University of Wisconsin faculty and students created a free app to provide updates and important information regarding COVID-19 to Wisconsin residents.
The Center for Health Enhancement System Studies pioneered the creation of this inclusive multi-tool app.
The app relays information regarding the virus and offers tips on prevention and protection. The app also includes an online intervention feature that suggests ways to tackle mental health issues that are a result of COVID-19, according to the app’s webpage.
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According to Co-Investigator Professor Marie-Louise Mares, there are various core components of the app such as discussion groups and fact checking elements. The first component, Louise-Mares said, was to constantly update the website with trustworthy and specific information.
Initially, Mares said the first obstacle was making the information as accessible as possible. This meant creating both an app and a website for different platforms on both android and apple products.
“We also wanted to be very nimble and respond in a timely manner so that people who were blindsided by how quickly things were spreading would have a place to go to find that support,” Mares said.
With news on COVID-19 being a constant flood, Mares said focusing on and narrowing the information for students and the public was paramount to CHESS.
Louise-Mares said CHESS’s discussion rooms featured on the COVID-19 app incorporate an interactive element which focuses on healing physically and coping mentally with the virus.
“I think the discussion groups are a core component where people going through the same thing can come on and express anxiety or confusion or just ask questions so we can reach out to DHS and get answers or to just provide comfort and reassurance,” Mares said.
As incoming freshmen are due to arrive on campus in the fall, CHESS considered the confusion the new students may face. Tackling a new environment coupled with the uncertainty of a pandemic is not an easy task. Marketing efforts to get the app recognized will help freshmen and others in Wisconsin find support and resources, Mares said.
According to Mares, the app also features a fact-checking component created in collaboration with UW’s School of Journalism and Mass Communication.
“In order to prevent the spread of misinformation, the team sees what misinformation is trending, clarifies it and provides links to the correct resource,” Mares said.
Additionally, Mares said they try to thoroughly think through the implications and context of the pandemic with all who are affected.
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Mares said the app provides a wealth of resources to those who have contracted COVID-19 while also providing resources to those who have lost jobs or are experiencing financial hardship.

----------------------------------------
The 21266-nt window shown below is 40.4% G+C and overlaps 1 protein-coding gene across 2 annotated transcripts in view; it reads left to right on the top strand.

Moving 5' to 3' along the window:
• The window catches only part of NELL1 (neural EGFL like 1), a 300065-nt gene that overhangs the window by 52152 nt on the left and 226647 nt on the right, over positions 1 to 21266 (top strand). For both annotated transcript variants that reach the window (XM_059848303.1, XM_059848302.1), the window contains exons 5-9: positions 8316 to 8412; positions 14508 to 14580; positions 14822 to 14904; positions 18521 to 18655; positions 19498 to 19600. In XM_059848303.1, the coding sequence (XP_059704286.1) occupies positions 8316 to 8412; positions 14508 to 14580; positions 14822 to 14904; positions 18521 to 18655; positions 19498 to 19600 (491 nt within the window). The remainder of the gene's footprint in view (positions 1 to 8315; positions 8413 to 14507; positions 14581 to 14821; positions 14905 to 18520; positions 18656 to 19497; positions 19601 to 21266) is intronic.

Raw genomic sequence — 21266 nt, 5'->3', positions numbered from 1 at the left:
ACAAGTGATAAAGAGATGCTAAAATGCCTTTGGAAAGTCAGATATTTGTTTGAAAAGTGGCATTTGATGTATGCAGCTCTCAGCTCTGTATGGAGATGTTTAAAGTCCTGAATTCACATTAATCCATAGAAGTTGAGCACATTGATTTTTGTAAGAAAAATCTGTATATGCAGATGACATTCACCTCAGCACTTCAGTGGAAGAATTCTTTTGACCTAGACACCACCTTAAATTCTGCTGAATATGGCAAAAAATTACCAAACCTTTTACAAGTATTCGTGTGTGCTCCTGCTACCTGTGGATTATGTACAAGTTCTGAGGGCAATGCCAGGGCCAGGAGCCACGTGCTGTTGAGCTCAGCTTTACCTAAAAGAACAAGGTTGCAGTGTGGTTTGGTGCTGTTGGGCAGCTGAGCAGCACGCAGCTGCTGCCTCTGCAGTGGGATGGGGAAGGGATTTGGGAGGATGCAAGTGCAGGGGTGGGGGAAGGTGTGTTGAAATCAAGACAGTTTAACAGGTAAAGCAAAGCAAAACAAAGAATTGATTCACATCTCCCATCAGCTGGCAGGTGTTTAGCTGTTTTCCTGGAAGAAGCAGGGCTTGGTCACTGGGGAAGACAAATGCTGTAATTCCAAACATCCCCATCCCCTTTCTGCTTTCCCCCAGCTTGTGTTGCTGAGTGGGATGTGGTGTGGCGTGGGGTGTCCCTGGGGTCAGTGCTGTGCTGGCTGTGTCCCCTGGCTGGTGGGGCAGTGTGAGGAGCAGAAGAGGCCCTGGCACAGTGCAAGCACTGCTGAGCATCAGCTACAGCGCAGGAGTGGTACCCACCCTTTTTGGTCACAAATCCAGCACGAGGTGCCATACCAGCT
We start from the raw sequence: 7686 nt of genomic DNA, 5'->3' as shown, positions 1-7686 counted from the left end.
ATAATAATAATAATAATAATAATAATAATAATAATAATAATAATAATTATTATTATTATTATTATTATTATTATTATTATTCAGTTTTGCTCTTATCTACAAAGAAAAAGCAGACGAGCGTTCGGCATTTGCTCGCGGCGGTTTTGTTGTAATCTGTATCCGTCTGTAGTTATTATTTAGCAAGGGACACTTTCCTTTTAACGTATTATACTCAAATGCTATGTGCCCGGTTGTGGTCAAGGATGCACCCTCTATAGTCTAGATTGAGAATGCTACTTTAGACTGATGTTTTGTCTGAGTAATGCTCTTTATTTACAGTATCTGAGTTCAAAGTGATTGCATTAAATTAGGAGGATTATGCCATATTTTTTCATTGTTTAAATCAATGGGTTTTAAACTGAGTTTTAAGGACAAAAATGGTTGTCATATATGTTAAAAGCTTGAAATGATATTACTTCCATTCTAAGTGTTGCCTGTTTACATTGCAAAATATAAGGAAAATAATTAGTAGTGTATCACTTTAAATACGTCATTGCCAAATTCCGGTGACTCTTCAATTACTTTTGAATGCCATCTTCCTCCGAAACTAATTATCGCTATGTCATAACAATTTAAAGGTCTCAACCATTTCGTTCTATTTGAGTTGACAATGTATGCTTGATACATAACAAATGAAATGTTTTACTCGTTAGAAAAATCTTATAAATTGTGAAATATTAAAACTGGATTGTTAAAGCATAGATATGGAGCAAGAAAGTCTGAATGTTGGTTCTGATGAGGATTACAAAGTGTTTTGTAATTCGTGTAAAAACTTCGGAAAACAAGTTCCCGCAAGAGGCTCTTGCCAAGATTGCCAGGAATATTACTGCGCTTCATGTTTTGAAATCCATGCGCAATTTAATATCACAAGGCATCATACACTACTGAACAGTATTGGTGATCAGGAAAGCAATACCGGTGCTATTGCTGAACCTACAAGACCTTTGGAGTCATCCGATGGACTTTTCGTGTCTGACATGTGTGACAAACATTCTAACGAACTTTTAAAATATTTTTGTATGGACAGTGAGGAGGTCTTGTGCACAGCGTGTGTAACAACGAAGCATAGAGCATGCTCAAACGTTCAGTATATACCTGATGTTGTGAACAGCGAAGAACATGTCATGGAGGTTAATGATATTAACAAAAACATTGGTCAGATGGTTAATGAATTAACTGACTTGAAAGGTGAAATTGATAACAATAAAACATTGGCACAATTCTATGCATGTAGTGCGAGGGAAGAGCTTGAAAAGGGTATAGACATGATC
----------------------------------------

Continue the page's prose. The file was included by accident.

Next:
“There are a lot of links and resources to helpful information about where to go for food banks, where to go for testing, unemployment navigation, advice and resources for people struggling with partner violence, substance abuse issues, etc.,” Mares said.
In order to relay information the app and website have to offer, Mares said a team affiliated with UW’s School of Journalism and Mass Communication led extensive marketing efforts.
“Their job was to reach out across the state, not just here in Madison, and to different ethnic and racial groups to make sure that this wasn’t narrowly pitched and we would be able to meet the needs of groups that we know are more vulnerable,” Mares said.
In addition to targeted marketing efforts, one discussion group topics is called “stigma and discrimination,” which offers specific mental health resources for Black communities.
According to an article by Wisconsin Public Radio, the virus is disproportionately affecting communities of color in Milwaukee. While Milwaukee’s Black population represents a quarter of the total population, they account for almost half of all deaths in the area.
Faculty Associate Debra Pierce said the communication team’s marketing efforts focused on connections with local newspapers and media outlets in order to spread awareness.
“At the launch, we placed ads in African American and Latino local community newspapers,” Pierce said. “We also reached out to more than 70 groups and individuals with strong influence and trust amongst communities of color via email and social media.”
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With the help of specialists and educators in all facets of research, Louise-Mares said CHESS’s creation of the new COVID-19 Wisconsin app offers both support and resources with an emphasis on balancing accuracy and fact checking with efficient and prompt updating.
The team worked extensively on marketing and exposure in order to inform students and residents of the resources the app offers, Pierce said.
“We recognized and saw the disparities that Black and other communities of color were facing … so our efforts focused on generating awareness and usage of the app amongst these important Wisconsin communities,” Pierce said.